Based on the 2021 global hunger index, Madagascar is one of the countries fighting undernourishment and malnutrition, with 38% of women at reproductive age affected by anemia and about 42% of the children under 5 are malnourished. The children in the highlands are the most affected (>60% stunting).
Yet, the country is home to unique varieties of many traditional African vegetables (TAVs), such as African eggplant, African nightshade, and cowpea. TAVs have the potential to diversify Malagasy farming systems and therefore secure benefits of biodiversity for the poor. TAVs are nutritious, easy to grow, are often hardy, and well adapted to changing climates.
In 2019, the World Vegetable Center (WorldVeg), in cooperation with the National Center for Applied Research on Rural Development (FOFIFA) and the University of Antananarivo, and with funding from the UK government, launched the Darwin Initiative project (reference #26-015), focusing on scaling traditional African vegetables to strengthen food and nutrition security in Madagascar.
“The 2018 scoping study found that Malagasy farmers in Madagascar still maintain a high diversity of traditional vegetables, but production and consumption of these TAVs are low,” explained Dr. Sognigbe N’Danikou, WorldVeg lead scientist for the Darwin Initiative project on traditional African vegetables. “Low usage makes traditional vegetables vulnerable to local or national extinction.”
Dr. N’Danikou furthered that the scoping study also showed that modest investment in seed systems and increased awareness of benefits for nutrition, income, and climate change adaptation can lead to greater utilization of traditional vegetables. Researchers used farmer-participatory approaches to gather income and nutrition data, while also utilizing school garden interventions for nutrition and biodiversity education.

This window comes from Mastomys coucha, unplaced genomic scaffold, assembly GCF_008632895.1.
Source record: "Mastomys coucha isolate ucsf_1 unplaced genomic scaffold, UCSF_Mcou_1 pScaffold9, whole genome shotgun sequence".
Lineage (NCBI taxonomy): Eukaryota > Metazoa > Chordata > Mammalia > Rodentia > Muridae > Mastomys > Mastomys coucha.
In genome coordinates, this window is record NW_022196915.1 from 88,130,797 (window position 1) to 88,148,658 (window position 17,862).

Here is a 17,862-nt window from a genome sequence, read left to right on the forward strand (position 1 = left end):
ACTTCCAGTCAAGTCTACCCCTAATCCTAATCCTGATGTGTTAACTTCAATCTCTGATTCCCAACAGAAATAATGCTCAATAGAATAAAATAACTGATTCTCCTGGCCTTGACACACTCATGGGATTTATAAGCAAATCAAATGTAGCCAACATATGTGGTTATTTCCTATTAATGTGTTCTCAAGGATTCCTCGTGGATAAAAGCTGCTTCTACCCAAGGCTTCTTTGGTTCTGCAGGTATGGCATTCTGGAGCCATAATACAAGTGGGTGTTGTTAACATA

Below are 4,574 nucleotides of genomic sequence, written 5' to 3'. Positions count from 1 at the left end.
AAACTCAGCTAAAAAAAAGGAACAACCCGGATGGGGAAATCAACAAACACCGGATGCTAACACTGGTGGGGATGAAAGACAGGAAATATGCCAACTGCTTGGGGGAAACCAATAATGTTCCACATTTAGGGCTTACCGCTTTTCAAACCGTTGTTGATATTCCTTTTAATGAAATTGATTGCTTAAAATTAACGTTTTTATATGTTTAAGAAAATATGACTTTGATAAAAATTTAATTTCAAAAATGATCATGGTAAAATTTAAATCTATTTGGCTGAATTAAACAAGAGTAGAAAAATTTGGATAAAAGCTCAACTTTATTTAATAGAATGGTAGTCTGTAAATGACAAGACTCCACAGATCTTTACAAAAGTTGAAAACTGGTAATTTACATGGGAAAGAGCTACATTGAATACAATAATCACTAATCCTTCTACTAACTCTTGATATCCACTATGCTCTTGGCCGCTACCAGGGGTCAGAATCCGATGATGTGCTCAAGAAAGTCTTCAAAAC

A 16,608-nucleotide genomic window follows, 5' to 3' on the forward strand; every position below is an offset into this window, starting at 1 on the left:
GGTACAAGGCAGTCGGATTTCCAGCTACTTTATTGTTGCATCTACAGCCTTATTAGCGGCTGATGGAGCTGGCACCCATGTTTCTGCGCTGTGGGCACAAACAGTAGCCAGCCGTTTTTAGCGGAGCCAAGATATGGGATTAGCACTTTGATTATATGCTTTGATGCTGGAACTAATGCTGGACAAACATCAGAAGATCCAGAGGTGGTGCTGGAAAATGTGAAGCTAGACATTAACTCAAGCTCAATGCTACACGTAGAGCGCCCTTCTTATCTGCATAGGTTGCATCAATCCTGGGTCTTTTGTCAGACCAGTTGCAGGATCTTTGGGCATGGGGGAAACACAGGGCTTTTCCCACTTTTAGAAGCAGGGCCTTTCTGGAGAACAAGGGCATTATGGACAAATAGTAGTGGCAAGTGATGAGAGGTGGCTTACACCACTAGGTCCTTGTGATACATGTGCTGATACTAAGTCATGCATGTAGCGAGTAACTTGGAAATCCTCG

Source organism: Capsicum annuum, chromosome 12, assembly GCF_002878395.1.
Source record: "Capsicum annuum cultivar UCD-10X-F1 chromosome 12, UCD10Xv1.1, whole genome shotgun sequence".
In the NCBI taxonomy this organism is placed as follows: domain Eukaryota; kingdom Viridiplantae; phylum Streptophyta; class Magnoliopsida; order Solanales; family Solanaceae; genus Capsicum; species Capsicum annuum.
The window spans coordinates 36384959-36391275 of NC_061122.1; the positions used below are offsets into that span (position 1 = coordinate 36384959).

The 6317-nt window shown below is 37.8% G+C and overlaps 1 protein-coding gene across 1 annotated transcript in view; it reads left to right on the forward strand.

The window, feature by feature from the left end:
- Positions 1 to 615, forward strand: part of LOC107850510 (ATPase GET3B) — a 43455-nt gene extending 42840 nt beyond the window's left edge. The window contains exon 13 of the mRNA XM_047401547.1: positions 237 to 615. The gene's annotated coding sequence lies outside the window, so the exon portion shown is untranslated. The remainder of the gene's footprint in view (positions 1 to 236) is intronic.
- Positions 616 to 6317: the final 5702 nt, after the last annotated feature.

At the closing workshop on 28 April 2022, the project team shared three key successes from the Darwin initiative: agrobiodiversity conservation, nutrition, and poverty reduction triple wins.
Preventing the decline of traditional vegetables
Dr. N’Danikou emphasized that agricultural biodiversity is declining and protecting vegetable biodiversity in Africa is essential for food and nutrition security.“Many African traditional vegetables and their wild relatives are in danger of being lost because of a lack of awareness about their benefits for agriculture and nutrition,” he said.
The Darwin Initiative project provides a successful case study with lessons learned on how to achieve triple wins by combining agrobiodiversity conservation with school and home garden interventions to raise awareness and improve household nutrition. The participatory action research with smallholder farmers was key to finding the right approaches to enhance vegetable production and increase business opportunities for income generation.
At the start of the project, partners expected to collect and conserve 400 landraces and crop wild relatives of African vegetables in Madagascar, which is one of six “hotspots” of vegetable biodiversity in Africa, according to a scientific study on the diversity and conservation of traditional African vegetables.
“To date, the Darwin project team has collected over 500 seed samples of local varieties of 53 species from Madagascar that will be conserved for generations to come, and be made available for use in direct cultivation and breeding to strengthen food and nutrition security,” said Dr. Sognigbe N’Danikou.
The project team also found Vigna keraudrenii, an endangered and endemic wild relative that is genetically close to cowpea. This species contains traits related to drought, heat, or disease tolerance that are relevant in breeding climate-resilient cowpea varieties.